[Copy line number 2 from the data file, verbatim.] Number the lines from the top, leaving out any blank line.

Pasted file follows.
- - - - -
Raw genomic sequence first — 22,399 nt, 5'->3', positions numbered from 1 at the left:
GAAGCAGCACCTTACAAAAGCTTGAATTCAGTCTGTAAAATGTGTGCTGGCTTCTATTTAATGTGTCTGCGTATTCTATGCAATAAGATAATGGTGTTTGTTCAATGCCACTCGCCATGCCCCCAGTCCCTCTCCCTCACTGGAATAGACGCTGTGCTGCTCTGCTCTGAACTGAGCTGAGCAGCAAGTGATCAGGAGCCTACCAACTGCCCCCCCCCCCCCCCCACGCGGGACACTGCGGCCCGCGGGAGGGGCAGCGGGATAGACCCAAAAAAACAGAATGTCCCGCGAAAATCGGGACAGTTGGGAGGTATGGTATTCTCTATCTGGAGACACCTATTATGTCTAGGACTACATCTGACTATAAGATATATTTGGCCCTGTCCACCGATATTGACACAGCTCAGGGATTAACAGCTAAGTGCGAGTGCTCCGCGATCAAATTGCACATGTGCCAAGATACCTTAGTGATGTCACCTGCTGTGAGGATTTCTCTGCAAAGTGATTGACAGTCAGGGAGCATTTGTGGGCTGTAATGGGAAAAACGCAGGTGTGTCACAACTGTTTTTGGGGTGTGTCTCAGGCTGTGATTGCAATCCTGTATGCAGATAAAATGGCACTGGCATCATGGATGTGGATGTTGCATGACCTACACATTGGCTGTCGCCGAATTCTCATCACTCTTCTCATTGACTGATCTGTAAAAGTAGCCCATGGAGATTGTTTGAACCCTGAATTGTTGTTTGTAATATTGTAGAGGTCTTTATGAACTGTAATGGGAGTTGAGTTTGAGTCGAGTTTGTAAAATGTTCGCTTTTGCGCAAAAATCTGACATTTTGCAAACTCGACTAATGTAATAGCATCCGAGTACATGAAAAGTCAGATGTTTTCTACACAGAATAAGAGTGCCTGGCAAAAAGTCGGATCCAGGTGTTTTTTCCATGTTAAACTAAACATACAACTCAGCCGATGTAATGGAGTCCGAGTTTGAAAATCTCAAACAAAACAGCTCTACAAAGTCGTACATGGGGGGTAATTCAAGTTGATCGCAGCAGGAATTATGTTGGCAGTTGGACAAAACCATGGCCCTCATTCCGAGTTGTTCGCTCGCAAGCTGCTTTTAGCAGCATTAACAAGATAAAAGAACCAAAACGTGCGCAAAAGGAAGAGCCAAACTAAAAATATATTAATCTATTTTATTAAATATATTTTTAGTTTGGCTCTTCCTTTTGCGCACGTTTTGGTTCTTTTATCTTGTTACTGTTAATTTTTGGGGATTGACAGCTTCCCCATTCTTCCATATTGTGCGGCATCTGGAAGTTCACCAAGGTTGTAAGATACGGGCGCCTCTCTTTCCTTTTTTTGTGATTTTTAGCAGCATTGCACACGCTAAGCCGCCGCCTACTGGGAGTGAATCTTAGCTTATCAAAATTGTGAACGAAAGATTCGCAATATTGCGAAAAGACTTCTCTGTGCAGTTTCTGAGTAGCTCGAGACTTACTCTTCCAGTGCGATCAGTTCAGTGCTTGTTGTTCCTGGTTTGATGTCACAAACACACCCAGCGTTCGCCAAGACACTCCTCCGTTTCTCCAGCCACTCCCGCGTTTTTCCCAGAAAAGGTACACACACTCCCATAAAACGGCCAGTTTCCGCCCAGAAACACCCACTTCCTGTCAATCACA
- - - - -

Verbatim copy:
GAAGCAGCACCTTACAAAAGCTTGAATTCAGTCTGTAAAATGTGTGCTGGCTTCTATTTAATGTGTCTGCGTATTCTATGCAATAAGATAATGGTGTTTGTTCAATGCCACTCGCCATGCCCCCAGTCCCTCTCCCTCACTGGAATAGACGCTGTGCTGCTCTGCTCTGAACTGAGCTGAGCAGCAAGTGATCAGGAGCCTACCAACTGCCCCCCCCCCCCCCCCACGCGGGACACTGCGGCCCGCGGGAGGGGCAGCGGGATAGACCCAAAAAAACAGAATGTCCCGCGAAAATCGGGACAGTTGGGAGGTATGGTATTCTCTATCTGGAGACACCTATTATGTCTAGGACTACATCTGACTATAAGATATATTTGGCCCTGTCCACCGATATTGACACAGCTCAGGGATTAACAGCTAAGTGCGAGTGCTCCGCGATCAAATTGCACATGTGCCAAGATACCTTAGTGATGTCACCTGCTGTGAGGATTTCTCTGCAAAGTGATTGACAGTCAGGGAGCATTTGTGGGCTGTAATGGGAAAAACGCAGGTGTGTCACAACTGTTTTTGGGGTGTGTCTCAGGCTGTGATTGCAATCCTGTATGCAGATAAAATGGCACTGGCATCATGGATGTGGATGTTGCATGACCTACACATTGGCTGTCGCCGAATTCTCATCACTCTTCTCATTGACTGATCTGTAAAAGTAGCCCATGGAGATTGTTTGAACCCTGAATTGTTGTTTGTAATATTGTAGAGGTCTTTATGAACTGTAATGGGAGTTGAGTTTGAGTCGAGTTTGTAAAATGTTCGCTTTTGCGCAAAAATCTGACATTTTGCAAACTCGACTAATGTAATAGCATCCGAGTACATGAAAAGTCAGATGTTTTCTACACAGAATAAGAGTGCCTGGCAAAAAGTCGGATCCAGGTGTTTTTTCCATGTTAAACTAAACATACAACTCAGCCGATGTAATGGAGTCCGAGTTTGAAAATCTCAAACAAAACAGCTCTACAAAGTCGTACATGGGGGGTAATTCAAGTTGATCGCAGCAGGAATTATGTTGGCAGTTGGACAAAACCATGGCCCTCATTCCGAGTTGTTCGCTCGCAAGCTGCTTTTAGCAGCATTAACAAGATAAAAGAACCAAAACGTGCGCAAAAGGAAGAGCCAAACTAAAAATATATTAATCTATTTTATTAAATATATTTTTAGTTTGGCTCTTCCTTTTGCGCACGTTTTGGTTCTTTTATCTTGTTACTGTTAATTTTTGGGGATTGACAGCTTCCCCATTCTTCCATATTGTGCGGCATCTGGAAGTTCACCAAGGTTGTAAGATACGGGCGCCTCTCTTTCCTTTTTTTGTGATTTTTAGCAGCATTGCACACGCTAAGCCGCCGCCTACTGGGAGTGAATCTTAGCTTATCAAAATTGTGAACGAAAGATTCGCAATATTGCGAAAAGACTTCTCTGTGCAGTTTCTGAGTAGCTCGAGACTTACTCTTCCAGTGCGATCAGTTCAGTGCTTGTTGTTCCTGGTTTGATGTCACAAACACACCCAGCGTTCGCCAAGACACTCCTCCGTTTCTCCAGCCACTCCCGCGTTTTTCCCAGAAAAGGTACACACACTCCCATAAAACGGCCAGTTTCCGCCCAGAAACACCCACTTCCTGTCAATCACA